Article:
Example 6

Blood Glucose Determination

[0057] Fasting blood glucose was estimated once a weak for one month. Rabbits with consistently abnormal fasting plasma glucose values of 150-200 mg/dl were used. Plasma glucose was estimated with enzymatic kit (glucose oxidase/peroxidase) of M/S Ranbaxy Diagnostics, New Delhi. Working solution (prepared as described in the kit) was mixed with 10 ml of either water (for blank), standard glucose (provided in the kit) or plasma (for test) and incubated at 37° C. for 15 minutes. Intensity of red colour was measured by its absorbance at 505 nm. Plasma glucose of the test solution was calculated from the optical density values of standard glucose (minus blanks) and test sample (minus blank) using the formula given in the instructions of the manufacturer.

[0058] Glucose oxidase kit from any good manufacturer can be used by following the instructions given by them.

Example 7

Glucose Tolerance Test

[0059] 2 ml blood was collected in clean tubes containing suitable anticoagulant from overnight fasted diabetic rabbits. Water suspension of purified banyan bark compound ACS (15 MG/Kg b.w for subdiabetic rabbits or 25 mg/kg b.w. for mildly diabetic rabbits) was administered orally by Ryle's tube. After 90 minutes, 2 ml blood was again drawn. The plasma glucose value of this sample of blood gives an idea of the effect of banyan compound 90 minutes after its administration on the fasting blood glucose. This blood sample also serves as the zero hour sample in the glucose tolerance test. Then the rabbits were given glucose (2 g/kg.b.w) in 15 ml water orally. Blood samples were collected after one and 2.5 hours. Plasma was separated by centrifugation at 1000 rpm at room temperature for 10 minutes. Hemolysed samples were rejected. The supernatant plasma was stored in the refrigerator until use. Plasma glucose was estimated as early as possible after the collection of the 2.5 hour blood sample.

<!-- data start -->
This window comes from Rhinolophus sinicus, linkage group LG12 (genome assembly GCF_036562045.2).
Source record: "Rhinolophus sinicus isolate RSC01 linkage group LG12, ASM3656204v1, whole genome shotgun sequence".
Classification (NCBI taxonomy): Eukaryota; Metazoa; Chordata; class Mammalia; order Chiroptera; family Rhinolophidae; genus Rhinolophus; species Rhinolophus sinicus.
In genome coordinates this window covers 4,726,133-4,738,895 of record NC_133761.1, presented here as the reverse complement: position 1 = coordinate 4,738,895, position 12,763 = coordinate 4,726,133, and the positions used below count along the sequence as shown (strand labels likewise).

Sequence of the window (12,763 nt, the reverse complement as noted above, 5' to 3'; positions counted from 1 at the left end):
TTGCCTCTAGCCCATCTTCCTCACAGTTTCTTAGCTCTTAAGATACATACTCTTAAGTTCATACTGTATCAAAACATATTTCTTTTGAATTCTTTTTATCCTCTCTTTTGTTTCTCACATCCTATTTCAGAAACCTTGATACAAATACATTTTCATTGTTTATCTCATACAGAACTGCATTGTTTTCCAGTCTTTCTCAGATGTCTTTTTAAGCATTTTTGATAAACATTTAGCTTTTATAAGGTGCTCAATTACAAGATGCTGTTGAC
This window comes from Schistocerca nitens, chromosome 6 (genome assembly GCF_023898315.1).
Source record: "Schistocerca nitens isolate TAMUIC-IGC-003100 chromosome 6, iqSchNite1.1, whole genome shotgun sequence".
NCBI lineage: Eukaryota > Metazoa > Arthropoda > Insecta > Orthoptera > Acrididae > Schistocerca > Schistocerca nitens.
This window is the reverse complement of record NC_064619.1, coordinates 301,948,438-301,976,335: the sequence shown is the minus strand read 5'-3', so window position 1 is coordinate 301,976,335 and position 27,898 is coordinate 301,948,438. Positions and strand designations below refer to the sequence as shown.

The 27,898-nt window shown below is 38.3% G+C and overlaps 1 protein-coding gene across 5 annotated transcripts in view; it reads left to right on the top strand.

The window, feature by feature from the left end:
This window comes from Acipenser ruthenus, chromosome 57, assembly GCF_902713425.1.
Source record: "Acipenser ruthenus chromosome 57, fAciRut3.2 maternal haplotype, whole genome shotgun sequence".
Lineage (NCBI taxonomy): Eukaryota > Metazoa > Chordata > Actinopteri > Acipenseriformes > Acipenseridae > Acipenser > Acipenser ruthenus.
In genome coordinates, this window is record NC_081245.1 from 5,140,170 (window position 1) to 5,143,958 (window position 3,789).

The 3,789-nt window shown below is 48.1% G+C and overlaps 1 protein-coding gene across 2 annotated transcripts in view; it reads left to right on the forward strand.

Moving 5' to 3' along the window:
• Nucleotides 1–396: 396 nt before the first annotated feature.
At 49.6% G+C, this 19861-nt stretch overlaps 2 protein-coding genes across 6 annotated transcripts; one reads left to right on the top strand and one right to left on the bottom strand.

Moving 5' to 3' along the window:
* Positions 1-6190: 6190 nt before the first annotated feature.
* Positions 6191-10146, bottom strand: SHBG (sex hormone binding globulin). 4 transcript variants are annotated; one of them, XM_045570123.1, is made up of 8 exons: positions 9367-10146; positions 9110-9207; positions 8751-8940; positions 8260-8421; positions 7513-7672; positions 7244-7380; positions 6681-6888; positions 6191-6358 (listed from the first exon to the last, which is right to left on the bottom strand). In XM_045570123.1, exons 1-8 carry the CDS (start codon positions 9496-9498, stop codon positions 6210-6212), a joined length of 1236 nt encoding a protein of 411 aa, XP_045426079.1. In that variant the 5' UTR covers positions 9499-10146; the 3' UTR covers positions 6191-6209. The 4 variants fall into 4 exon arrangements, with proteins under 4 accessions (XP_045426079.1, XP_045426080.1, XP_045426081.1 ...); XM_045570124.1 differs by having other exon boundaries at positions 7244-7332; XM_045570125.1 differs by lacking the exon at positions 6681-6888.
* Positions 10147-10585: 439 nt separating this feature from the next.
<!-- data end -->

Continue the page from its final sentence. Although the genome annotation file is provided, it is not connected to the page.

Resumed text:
Example 8

Activity of the Test Sample

[0060] Purified banyan bark compound ACS brings about fall in plasma glucose in the zero hour (fasting), 1 hr and 2.5 hr. samples when compared with those in the untreated group (which received water only in place of Banyan bark ACS) of rabbits. The fall is more marked at 2.5 hr plasma glucose values. The average fall in 2 hr plasma glucose value produced by a single dose of 15 mg/kg b.w. in subdiabetic rabbits was about 35-40%; in mildly diabetic rabbits a single dose of 25 mg/kg b.w. produced 25-30% fall when compared with the values at 2.5 hrs of the untreated rabbit(s). Any batch of preparation which does not show this fall should be rejected.

[0061] Alternately diabetes can be induced in rats by streptozotocin by standard methods for testing the potency of each batch. But we preferred and used only alloxan diabetic rabbits.

Example 9